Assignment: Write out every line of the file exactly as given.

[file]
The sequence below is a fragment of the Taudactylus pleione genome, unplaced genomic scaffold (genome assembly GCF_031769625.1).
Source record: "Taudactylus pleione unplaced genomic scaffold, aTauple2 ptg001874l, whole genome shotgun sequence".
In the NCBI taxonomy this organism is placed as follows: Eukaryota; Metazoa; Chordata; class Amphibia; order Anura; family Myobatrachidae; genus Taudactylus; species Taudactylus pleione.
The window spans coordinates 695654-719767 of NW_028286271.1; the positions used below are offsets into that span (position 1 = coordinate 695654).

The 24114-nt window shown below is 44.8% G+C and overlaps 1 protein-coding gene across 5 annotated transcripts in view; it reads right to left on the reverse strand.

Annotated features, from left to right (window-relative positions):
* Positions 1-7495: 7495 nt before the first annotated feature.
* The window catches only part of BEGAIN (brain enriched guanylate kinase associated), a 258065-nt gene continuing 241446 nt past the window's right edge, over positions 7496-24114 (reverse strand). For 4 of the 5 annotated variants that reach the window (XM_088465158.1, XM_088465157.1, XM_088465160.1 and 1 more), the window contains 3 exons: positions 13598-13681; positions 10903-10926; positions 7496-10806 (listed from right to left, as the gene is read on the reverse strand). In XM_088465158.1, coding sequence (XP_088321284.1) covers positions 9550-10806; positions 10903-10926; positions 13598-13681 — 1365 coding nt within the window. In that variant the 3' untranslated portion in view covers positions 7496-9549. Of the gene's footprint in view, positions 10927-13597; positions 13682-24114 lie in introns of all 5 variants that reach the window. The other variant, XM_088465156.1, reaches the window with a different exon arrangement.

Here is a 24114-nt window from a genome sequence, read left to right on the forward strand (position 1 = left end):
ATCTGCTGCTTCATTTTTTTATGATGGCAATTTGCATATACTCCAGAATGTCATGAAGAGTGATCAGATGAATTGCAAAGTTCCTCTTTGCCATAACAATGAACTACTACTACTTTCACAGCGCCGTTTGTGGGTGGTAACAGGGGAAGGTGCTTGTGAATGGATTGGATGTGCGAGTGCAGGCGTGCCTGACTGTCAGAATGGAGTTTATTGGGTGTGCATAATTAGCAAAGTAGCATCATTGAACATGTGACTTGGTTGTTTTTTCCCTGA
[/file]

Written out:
The sequence below is a fragment of the Taudactylus pleione genome, unplaced genomic scaffold (genome assembly GCF_031769625.1).
Source record: "Taudactylus pleione unplaced genomic scaffold, aTauple2 ptg001874l, whole genome shotgun sequence".
In the NCBI taxonomy this organism is placed as follows: Eukaryota; Metazoa; Chordata; class Amphibia; order Anura; family Myobatrachidae; genus Taudactylus; species Taudactylus pleione.
The window spans coordinates 695654-719767 of NW_028286271.1; the positions used below are offsets into that span (position 1 = coordinate 695654).

The 24114-nt window shown below is 44.8% G+C and overlaps 1 protein-coding gene across 5 annotated transcripts in view; it reads right to left on the reverse strand.

Annotated features, from left to right (window-relative positions):
* Positions 1-7495: 7495 nt before the first annotated feature.
* The window catches only part of BEGAIN (brain enriched guanylate kinase associated), a 258065-nt gene continuing 241446 nt past the window's right edge, over positions 7496-24114 (reverse strand). For 4 of the 5 annotated variants that reach the window (XM_088465158.1, XM_088465157.1, XM_088465160.1 and 1 more), the window contains 3 exons: positions 13598-13681; positions 10903-10926; positions 7496-10806 (listed from right to left, as the gene is read on the reverse strand). In XM_088465158.1, coding sequence (XP_088321284.1) covers positions 9550-10806; positions 10903-10926; positions 13598-13681 — 1365 coding nt within the window. In that variant the 3' untranslated portion in view covers positions 7496-9549. Of the gene's footprint in view, positions 10927-13597; positions 13682-24114 lie in introns of all 5 variants that reach the window. The other variant, XM_088465156.1, reaches the window with a different exon arrangement.

Here is a 24114-nt window from a genome sequence, read left to right on the forward strand (position 1 = left end):
ATCTGCTGCTTCATTTTTTTATGATGGCAATTTGCATATACTCCAGAATGTCATGAAGAGTGATCAGATGAATTGCAAAGTTCCTCTTTGCCATAACAATGAACTACTACTACTTTCACAGCGCCGTTTGTGGGTGGTAACAGGGGAAGGTGCTTGTGAATGGATTGGATGTGCGAGTGCAGGCGTGCCTGACTGTCAGAATGGAGTTTATTGGGTGTGCATAATTAGCAAAGTAGCATCATTGAACATGTGACTTGGTTGTTTTTTCCCTGA